Big districts dominate audit 

Ohio investigating for student-data manipulation


COLUMBUS — At least 40 of the 100 schools the state au­di­tor is in­ves­ti­gat­ing for stu­dent-data ma­nip­u­la­tion are from six large, ur­ban school dis­tricts, a news­pa­per’s anal­y­sis found. Schools in Toledo, Cin­cin­nati, Cleve­land, Day­ton, and Youngs­town have been vis­ited by state au­di­tors.

Of­fi­cials in Akron and Can­ton — the other two “Big 8” dis­tricts in Ohio — re­fused to say whether schools there are be­ing looked at. 

The Co­lum­bus Dis­patch iden­ti­fied 54 schools in a dozen of Ohio’s 614 dis­tricts that have been vis­ited in the first phase of the au­di­tor’s in­ves­ti­ga­tion.

Although a dis­trict may have been vis­ited by state au­di­tors, those re­views don’t nec­es­sar­ily mean any­thing in­ap­pro­pri­ate oc­curred.

State Au­di­tor Dave Yost is in­ves­ti­gat­ing whether schools ma­nip­u­lated stu­dent-at­ten­dance records. He is fo­cus­ing only on the 2010-11 school year. 

Some schools have been caught, or ad­mit­ted to, with­draw­ing and then re-en­roll­ing stu­dents who hadn’t left. The with­draw­als meant the schools wouldn’t be held ac­count­able on state re­port cards for the stu­dents’ test scores or poor at­ten­dance.

The Dis­patch an­a­lyzed dis­tricts’ with­drawal trends to iden­tify which ones might be likely tar­gets of the au­di­tor’s in­ves­ti­ga­tion and then made pub­lic-records re­quests to dis­cover de­tails about au­di­tors’ vis­its.

Although many of the schools are in big ur­ban school dis­tricts with high rates of stu­dent turn­over, other dis­tricts are sub­ur­ban, ru­ral, or small. They all have one thing in com­mon, though: They had with­drawn large num­bers of stu­dents who also had taken state ex­ams.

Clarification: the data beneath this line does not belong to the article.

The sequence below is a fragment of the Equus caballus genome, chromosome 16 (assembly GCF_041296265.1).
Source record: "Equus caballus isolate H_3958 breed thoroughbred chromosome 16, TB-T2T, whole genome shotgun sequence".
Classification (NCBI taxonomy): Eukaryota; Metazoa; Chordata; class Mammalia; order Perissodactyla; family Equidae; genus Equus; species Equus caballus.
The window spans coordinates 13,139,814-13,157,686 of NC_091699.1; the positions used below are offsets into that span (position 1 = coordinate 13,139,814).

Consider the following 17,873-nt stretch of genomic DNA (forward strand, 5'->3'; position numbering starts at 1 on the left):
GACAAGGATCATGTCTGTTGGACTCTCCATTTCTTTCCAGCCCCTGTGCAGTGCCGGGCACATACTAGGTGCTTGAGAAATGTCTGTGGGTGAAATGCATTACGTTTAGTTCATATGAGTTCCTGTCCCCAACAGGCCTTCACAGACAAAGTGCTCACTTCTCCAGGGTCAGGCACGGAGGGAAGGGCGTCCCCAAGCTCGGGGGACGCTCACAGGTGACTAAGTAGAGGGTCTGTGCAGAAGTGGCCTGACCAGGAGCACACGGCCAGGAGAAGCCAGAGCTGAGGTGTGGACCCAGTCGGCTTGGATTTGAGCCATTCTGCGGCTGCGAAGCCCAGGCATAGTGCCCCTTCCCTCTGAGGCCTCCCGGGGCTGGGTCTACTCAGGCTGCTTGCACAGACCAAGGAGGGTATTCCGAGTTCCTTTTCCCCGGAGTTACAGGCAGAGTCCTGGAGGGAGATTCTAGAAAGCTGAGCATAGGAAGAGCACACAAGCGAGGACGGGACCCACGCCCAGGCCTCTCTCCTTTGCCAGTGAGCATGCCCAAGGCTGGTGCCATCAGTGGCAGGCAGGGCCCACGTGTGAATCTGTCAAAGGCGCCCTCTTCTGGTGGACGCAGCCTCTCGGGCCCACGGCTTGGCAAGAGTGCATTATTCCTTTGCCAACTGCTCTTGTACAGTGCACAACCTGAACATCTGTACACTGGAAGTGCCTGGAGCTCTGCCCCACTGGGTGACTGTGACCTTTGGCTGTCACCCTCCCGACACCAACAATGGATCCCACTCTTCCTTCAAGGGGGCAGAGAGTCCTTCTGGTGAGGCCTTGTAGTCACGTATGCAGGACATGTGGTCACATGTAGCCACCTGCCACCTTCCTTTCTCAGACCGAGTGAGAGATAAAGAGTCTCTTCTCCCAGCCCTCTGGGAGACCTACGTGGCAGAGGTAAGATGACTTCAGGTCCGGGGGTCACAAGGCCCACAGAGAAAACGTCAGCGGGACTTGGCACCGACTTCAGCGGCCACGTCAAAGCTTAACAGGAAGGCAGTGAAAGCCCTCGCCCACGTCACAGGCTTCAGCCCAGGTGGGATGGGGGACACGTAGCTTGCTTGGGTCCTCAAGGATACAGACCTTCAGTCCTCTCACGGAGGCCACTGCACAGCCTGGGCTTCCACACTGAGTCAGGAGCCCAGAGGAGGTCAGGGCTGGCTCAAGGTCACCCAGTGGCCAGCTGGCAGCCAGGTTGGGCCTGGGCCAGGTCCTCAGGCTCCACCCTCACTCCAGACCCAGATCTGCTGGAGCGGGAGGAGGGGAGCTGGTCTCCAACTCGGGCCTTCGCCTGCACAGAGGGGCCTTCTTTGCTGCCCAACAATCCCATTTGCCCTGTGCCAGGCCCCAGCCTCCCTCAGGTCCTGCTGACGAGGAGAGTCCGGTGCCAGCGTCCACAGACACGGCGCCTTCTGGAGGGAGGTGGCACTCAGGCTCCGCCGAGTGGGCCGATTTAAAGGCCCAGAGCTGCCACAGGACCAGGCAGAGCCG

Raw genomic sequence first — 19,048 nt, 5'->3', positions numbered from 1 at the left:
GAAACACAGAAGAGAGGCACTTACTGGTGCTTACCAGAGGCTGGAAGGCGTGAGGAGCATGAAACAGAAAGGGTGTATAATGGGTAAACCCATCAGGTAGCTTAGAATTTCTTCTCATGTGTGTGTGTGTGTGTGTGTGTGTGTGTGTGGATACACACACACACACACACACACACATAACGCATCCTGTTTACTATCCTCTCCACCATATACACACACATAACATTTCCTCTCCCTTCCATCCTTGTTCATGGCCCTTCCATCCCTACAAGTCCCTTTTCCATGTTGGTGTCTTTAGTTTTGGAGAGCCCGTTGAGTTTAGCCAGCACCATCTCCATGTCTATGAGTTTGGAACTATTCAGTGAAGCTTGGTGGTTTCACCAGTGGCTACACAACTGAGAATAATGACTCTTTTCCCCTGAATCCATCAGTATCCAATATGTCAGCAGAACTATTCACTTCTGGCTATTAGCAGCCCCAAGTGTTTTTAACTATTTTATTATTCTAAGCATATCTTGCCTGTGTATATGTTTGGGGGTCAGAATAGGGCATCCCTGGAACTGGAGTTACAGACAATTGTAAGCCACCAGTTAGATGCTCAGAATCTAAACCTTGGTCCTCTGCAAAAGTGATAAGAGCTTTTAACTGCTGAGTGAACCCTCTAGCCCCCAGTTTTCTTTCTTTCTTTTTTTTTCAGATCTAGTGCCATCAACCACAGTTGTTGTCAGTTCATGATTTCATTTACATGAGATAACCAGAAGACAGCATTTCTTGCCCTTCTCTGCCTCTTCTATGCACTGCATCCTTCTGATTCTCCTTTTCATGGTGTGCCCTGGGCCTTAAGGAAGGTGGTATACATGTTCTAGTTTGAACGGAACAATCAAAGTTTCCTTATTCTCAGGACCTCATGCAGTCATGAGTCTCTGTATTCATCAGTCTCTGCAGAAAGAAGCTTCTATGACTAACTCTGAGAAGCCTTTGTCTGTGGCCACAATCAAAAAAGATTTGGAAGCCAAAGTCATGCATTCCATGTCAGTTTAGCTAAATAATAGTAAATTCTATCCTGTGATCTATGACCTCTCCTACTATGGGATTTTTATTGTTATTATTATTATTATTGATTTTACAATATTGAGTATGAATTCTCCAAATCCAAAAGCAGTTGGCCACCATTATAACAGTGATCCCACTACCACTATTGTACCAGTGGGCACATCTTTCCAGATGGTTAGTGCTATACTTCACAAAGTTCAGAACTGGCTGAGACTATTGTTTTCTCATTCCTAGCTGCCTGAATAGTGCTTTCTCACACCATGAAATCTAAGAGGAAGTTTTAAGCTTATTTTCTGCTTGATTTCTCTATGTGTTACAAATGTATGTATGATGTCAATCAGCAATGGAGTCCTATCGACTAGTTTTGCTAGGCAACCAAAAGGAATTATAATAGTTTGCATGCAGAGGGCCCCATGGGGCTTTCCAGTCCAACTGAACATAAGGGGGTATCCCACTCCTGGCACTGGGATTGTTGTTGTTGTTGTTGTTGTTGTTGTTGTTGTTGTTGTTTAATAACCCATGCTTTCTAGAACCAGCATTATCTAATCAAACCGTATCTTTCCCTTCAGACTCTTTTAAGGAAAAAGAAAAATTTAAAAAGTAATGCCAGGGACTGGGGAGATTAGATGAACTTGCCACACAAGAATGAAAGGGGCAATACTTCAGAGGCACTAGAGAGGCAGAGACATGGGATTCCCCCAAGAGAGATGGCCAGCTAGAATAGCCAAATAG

Some dis­tricts said au­di­tors spent sev­eral days in their build­ings re­view­ing hun­dreds of stu­dent files. 

In Toledo schools, for ex­am­ple, au­dit staff ex­am­ined about 800 stu­dent records in eight schools. Thirty-nine Co­lum­bus build­ings have been vis­ited. 

Spokes­man Jeff Warner con­firmed that au­di­tors were fol­low­ing 1,236 stu­dent records that orig­i­nated at 10 schools. 

Co­lum­bus is the state’s larg­est school dis­trict, with about 50,000 stu­dents. The Plain Dealer re­ported that at­ten­dance records in 15 Cleve­land schools are be­ing au­dited. Ques­tion­able data prac­tices in Co­lum­bus and Toledo and con­firmed fal­si­fi­ca­tion at Lock­land in sub­ur­ban Cin­cin­nati led the au­di­tor to in­ves­ti­gate prac­tices state­wide.

Sev­eral dis­tricts said that au­di­tors found noth­ing ir­regu­lar dur­ing their vis­its. 

In gen­eral, au­di­tors are look­ing for ev­i­dence that the with­draw­als were le­git­i­mate; they’re mak­ing sure that if a stu­dent was taken off a school’s rolls, there’s proper doc­u­men­ta­tion to ex­plain why. 

Schools aren’t sup­posed to re­move a stu­dent from their ros­ters un­less the stu­dent drops out or goes to an­other school, and they’re sup­posed to keep pa­per­work to back up the ac­tion.

In ad­di­tion to the 100 schools flagged for in­ves­ti­ga­tions, au­di­tors were al­ready in 33 schools that are part of a pro­gram that al­lows the state to re­view fi­nan­cial data quickly at the close of each fis­cal year. 

On Wed­nes­day, Mr. Yost emailed ev­ery Ohio su­per­in­ten­dent to re­quest sig­na­tures on a waiver that would al­low au­di­tors to view stu­dent records, which typ­i­cally are pro­tected by fed­eral law. As of Fri­day af­ter­noon, 185 dis­tricts had signed and re­turned waiv­ers, said Car­rie Bar­tunek, spokes­man for the au­di­tor.

That next phase of the state’s in­ves­ti­ga­tion, in which Mr. Yost looks at a greater num­ber of schools to try to spot ques­tion­able prac­tices, hasn’t yet be­gun, Ms. Bar­tunek said.